Configure rsnapshot on Ubuntu Server

rsnapshot is a utility that uses rsync to backup files locally or it can backup files from a remote server.

While trying to figure out a good solution for backing up an Ubuntu Server I decided to try rsnapshot, however since it can either create a local backup or pull a remote backup it needs to be configured to do that on the backup server side. It does not “push” a backup to a backup server.

Some helpful snippits from the man file.

rsnapshot will typically be invoked as root by a cron job, or series of cron jobs. It is possible, however, to run as any    arbitrary user with an alternate configuration file.
...
USAGE
        rsnapshot can be used by any user, but for system-wide backups you will probably want to run it as root.
...
NOTES
        Make sure your /etc/rsnapshot.conf file has all elements separated by tabs.  See
        /usr/share/doc/rsnapshot/examples/rsnapshot.conf.default.gz for a working example file.
    Make sure you put a trailing slash on the end of all directory references.  If you don't, you may have extra directories    created in your snapshots.  For more information on how the trailing slash is handled, see the rsync(1) manpage.

Overview

Scenario

Host A runs xyz application and host B is the backup server. We create a backup user on host A, host B then uses that user to ssh and rsync backups to itself.

  1. Create backup user
  2. Configure rysnc to be used without a password
  3. Setup SSH Key, aka Passwordless authentication (On backup server)
  4. Setup rsnapshot config (On backup server)
  5. Configure rsnapshot in crontab (On backup server)
  6. Final Testing

Create backup user

The following commands are fairly straight forward. Change backupuser to whatever you want to call your backup user.

sudo useradd -m backupuser
passwd backupuser
sudo usermod -a -G sudo backupuser

Configure rysnc to be used without a password

We need to setup the backup user to be able to use “sudo rsync” without having to input the user password. If we don’t use sudo we can’t access system files for backups. And if we have to manually input the password every time rsync runs, then the backups would not be automatic. The following link was helpful.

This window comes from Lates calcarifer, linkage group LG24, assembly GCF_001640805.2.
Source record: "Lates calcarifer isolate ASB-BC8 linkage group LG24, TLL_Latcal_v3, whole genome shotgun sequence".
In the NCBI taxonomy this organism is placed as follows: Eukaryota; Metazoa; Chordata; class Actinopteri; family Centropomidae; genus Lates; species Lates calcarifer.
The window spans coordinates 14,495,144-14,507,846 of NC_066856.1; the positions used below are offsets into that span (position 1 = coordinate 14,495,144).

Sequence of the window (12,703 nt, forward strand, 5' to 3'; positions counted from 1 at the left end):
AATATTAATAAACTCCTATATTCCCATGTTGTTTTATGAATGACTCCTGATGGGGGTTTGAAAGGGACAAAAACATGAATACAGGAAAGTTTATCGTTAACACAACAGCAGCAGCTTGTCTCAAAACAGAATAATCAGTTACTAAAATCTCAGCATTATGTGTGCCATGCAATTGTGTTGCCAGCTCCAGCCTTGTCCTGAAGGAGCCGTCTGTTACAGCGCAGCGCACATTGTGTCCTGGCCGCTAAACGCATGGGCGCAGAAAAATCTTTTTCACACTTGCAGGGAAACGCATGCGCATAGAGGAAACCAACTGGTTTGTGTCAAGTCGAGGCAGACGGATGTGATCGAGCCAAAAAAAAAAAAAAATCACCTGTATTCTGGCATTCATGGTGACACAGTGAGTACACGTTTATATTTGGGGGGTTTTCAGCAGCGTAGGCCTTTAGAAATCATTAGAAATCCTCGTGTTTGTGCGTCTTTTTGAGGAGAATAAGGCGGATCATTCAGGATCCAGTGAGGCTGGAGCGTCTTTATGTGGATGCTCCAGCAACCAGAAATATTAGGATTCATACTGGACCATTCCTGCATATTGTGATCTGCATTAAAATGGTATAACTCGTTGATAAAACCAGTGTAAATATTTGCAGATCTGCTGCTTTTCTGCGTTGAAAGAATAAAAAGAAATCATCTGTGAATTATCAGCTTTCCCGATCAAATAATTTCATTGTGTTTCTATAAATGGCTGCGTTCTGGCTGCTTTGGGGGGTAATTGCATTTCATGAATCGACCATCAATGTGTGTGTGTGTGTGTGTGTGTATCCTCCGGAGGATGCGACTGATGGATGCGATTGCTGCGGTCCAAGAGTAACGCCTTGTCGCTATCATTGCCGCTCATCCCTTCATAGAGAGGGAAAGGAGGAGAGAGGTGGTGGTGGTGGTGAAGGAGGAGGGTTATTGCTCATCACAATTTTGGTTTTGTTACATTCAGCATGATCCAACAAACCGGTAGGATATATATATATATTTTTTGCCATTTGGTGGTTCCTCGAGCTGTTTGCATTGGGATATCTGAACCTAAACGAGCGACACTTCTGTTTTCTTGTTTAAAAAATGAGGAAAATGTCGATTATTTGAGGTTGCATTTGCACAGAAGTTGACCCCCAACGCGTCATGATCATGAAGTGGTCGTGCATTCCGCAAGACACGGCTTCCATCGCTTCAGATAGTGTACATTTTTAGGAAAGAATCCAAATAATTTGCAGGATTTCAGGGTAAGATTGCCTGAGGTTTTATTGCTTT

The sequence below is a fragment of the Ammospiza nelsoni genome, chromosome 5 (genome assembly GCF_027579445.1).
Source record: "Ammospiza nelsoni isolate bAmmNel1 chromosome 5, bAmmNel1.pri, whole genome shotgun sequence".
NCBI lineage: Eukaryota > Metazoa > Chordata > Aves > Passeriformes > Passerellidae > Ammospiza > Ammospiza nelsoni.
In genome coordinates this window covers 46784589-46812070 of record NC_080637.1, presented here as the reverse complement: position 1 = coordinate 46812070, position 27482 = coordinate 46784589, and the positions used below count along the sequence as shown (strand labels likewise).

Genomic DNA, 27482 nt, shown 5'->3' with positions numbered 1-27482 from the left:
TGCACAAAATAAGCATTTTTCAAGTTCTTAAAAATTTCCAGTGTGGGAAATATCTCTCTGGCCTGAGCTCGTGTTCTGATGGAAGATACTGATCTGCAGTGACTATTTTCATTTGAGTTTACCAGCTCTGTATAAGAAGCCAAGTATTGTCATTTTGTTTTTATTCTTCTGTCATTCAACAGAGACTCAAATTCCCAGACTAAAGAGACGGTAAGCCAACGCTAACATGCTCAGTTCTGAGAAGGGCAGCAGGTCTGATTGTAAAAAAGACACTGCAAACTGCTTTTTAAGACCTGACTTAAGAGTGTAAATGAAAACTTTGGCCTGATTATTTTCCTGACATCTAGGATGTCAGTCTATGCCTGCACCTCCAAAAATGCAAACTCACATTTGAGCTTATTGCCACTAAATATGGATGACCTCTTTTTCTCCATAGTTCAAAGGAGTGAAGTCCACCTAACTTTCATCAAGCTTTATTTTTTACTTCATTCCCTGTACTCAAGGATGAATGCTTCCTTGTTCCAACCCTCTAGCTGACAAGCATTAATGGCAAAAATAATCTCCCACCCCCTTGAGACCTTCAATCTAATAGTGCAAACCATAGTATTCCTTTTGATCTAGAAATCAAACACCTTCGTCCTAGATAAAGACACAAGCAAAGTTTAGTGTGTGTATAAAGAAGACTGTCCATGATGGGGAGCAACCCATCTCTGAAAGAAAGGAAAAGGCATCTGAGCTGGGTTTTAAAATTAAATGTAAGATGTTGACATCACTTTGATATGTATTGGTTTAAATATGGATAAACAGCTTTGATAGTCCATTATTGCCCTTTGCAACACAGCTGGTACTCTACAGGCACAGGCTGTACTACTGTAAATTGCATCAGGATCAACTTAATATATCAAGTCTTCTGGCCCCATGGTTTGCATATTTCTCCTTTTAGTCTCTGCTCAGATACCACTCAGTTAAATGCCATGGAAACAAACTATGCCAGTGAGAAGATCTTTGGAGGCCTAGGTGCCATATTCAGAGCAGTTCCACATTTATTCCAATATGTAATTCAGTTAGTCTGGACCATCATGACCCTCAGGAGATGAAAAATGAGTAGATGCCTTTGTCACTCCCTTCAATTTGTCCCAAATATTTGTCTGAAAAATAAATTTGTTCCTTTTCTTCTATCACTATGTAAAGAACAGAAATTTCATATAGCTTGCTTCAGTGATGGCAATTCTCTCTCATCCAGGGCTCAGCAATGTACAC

https://unix.stackexchange.com/questions/325100/proper-way-to-set-up-rsnapshot-over-ssh

All we need to do is create a file in /etc/sudoers.d/username and then tell it we don’t need to enter a password when “sudo rsync” is run.

sudo tee /etc/sudoers.d/backupuser <<<'backupuser ALL = (root) NOPASSWD: /usr/bin/rsync'

Setup SSH Key, aka Passwordless authentication (On backup server)

Log into the backup server

Create SSH keys. Note that since rsnapshot wants to run as root, we create the key and copy it as the root user.

sudo ssh-keygen

Accept all the defaults so we can login from the backup server without having to enter in a password.

Copy ssh key to the server we are wanting to back up

sudo ssh-copy-id backupuser@ip

enter in the password and the the key should get copied it over. Once complete, verify that you can login without having to enter in a password.

Setup rsnapshot config (On backup server)

Open up the rsnapshot config file and modify where appropriate. /etc/rsnapshot.conf

Change the path to where the snapshots are stored. By default it stores them under /.snapshots. I moved it under a local user as I am not needing to use rsnapshot to backup the local backup server files.


# SNAPSHOT ROOT DIRECTORY
snapshot_root /home/user/rsnapshot/snapshots/

Add a daily backup option under Backup levels

# BACKUP LEVELS / INTERVAL #
retain daily 6